So why isn’t safety Kerry Rhodes currently on an NFL team? The fact that there’s no buzz at all about Rhodes coupled with Internet rumors regarding Rhodes’ sexuality (Rhodes strongly denies he is gay) creates the impression he has been shunned by the NFL after eight years of service.
But there’s another side to the story. After we posted our item regarding the Deadspin article highlighting Rhodes’ absence from the league, multiple league sources reached out to explain that Rhodes could have been on a team for 2013, but that he wanted too much money.
It started with the Cardinals, who were due to pay Rhodes $5.5 million in 2013. One source claims the Cardinals offered Rhodes a reduced contract before cutting him on March 13. Rhodes, however, wanted more than the Cardinals were willing to pay.
Mike Jurecki of 910-AM in Phoenix reported Friday that Arizona actually offered Rhodes a one-year, $3 million guaranteed deal. Per Jurecki, Rhodes wanted to “roll the dice” in free agency — and only the Bengals were interested.
Another source told PFT that one team other than the Bengals contacted Rhodes in the offseason. The team in question viewed Rhodes as a player who deserved to earn a contract in the one-year minimum range, but the team learned that Rhodes wasn’t interested in playing unless his compensation was “significant.”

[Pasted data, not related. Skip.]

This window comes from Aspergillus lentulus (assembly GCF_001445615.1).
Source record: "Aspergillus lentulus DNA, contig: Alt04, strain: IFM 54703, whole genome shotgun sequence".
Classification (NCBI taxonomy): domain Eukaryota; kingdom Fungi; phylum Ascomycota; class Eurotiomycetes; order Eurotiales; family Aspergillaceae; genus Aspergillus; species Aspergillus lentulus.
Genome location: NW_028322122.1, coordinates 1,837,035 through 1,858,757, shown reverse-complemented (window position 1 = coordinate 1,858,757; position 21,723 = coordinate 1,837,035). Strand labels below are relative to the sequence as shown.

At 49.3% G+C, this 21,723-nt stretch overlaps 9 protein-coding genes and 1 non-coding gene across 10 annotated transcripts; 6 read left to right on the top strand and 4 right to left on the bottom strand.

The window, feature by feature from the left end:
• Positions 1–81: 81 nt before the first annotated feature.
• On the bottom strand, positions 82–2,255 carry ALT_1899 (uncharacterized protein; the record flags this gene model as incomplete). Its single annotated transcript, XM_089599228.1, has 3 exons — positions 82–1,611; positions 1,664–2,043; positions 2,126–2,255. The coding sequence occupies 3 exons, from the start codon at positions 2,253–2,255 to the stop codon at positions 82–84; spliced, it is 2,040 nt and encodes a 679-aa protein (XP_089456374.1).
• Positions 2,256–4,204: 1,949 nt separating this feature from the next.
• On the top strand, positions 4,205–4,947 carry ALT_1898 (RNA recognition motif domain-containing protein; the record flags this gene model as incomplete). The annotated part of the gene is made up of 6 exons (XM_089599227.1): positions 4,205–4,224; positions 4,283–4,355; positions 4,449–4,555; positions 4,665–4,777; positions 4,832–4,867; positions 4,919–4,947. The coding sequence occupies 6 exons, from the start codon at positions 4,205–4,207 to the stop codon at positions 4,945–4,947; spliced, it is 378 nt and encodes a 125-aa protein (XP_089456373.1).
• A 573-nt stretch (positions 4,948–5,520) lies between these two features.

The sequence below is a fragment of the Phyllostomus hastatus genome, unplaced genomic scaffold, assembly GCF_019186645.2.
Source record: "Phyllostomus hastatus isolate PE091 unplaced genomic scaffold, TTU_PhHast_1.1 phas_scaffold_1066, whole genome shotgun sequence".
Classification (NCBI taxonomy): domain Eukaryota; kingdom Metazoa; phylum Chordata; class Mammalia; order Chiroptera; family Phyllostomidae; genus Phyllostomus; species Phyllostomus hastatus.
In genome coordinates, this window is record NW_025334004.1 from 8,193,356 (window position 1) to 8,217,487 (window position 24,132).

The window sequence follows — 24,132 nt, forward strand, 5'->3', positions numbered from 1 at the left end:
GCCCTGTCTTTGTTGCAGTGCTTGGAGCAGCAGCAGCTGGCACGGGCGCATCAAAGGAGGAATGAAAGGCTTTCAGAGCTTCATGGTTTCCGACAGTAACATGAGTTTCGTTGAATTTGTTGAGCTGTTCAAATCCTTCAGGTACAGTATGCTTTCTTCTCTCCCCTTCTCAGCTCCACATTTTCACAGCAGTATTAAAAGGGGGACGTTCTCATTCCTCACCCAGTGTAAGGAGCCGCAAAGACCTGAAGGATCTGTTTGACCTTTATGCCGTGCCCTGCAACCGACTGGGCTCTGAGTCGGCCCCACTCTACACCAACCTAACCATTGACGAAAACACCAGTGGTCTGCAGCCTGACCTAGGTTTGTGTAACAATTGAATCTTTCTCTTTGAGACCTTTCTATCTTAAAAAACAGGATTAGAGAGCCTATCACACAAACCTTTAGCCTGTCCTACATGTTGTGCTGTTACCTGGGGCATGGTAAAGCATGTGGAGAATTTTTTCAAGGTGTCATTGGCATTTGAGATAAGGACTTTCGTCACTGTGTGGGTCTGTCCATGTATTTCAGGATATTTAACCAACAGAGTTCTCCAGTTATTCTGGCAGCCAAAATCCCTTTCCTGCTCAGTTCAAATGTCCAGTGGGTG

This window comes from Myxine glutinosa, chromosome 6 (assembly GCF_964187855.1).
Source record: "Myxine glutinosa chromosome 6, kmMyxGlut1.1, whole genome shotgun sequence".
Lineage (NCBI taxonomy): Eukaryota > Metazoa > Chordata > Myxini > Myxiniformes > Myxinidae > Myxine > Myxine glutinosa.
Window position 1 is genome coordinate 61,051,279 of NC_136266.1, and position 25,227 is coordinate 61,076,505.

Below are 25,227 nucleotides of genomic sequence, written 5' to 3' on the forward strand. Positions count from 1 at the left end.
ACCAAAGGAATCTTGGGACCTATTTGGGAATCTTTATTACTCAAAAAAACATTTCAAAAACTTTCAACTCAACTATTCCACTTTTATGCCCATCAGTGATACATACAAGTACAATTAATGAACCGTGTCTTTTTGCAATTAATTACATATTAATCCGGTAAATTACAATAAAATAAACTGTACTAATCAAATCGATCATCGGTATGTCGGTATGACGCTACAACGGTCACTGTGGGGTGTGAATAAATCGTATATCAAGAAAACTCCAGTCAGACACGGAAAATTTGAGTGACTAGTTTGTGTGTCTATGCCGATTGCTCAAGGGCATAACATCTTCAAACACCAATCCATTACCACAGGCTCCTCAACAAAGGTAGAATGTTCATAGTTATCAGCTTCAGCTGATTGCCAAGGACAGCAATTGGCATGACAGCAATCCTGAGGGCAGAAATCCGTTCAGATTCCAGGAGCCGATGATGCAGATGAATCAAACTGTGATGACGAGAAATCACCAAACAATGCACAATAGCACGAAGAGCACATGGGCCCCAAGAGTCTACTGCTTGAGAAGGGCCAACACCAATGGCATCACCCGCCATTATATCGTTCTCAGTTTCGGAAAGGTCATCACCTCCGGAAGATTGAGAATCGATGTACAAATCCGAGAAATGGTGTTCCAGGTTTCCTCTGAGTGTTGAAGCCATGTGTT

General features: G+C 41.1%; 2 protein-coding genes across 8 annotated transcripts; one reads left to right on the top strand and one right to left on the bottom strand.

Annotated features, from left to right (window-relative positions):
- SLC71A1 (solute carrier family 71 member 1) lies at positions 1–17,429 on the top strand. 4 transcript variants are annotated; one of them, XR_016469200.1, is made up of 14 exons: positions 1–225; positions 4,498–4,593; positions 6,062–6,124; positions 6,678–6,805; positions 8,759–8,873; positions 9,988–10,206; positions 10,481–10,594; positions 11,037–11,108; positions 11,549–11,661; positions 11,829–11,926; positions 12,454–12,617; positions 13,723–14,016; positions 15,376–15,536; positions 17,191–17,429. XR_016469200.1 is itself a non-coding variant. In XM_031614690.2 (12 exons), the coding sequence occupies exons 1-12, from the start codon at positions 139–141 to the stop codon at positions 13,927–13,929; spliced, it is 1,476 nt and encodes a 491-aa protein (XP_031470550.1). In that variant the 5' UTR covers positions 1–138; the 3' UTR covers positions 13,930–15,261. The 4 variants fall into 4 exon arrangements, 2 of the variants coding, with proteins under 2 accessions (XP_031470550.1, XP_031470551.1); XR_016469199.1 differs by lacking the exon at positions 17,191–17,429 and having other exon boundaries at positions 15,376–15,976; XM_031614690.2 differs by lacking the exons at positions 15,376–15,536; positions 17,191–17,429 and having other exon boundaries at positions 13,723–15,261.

Yet another source said the Rhodes is “just really OK and doesn’t really like football.”
Other sources have characterized these claims as “he said/she said” contentions, pointing out that, regardless of the events that resulted in the Cardinals cutting Rhodes, there’s been no interest since the early days of free agency. One source explained that, in recent months, there have been and continue to be no opportunities or interest even at the minimum salary level, which for Rhodes would be $840,000.
No matter how the dominoes fell for Rhodes in Arizona, the end result is that Rhodes currently is drawing no interest, and that he apparently didn’t draw much in the first place. If the Cardinals truly deemed him to be worthy of a one-year, $3 million contract in March, why would no one offer him anything in May, June, July, August, or September?
Coincidentally, the rumors regarding Rhodes’ sexuality hit the Internet in April.
Based on the timeline, it’s possible that Rhodes priced himself out of the market in March, and that the market otherwise decided after April to avoid him for reasons other than his contractual expectations. The reality of situations like this is that the employers who are steering around a given employee will never admit that they’re doing so for reasons that aren’t legitimate.
For Rhodes, the reality is that the Cardinals reportedly wanted to give him $3 million guaranteed in April, and that no one wants to give him anything now. And so the end result continues to be that, like the Chewbacca defense, Rhodes’ ongoing unemployment does not make sense.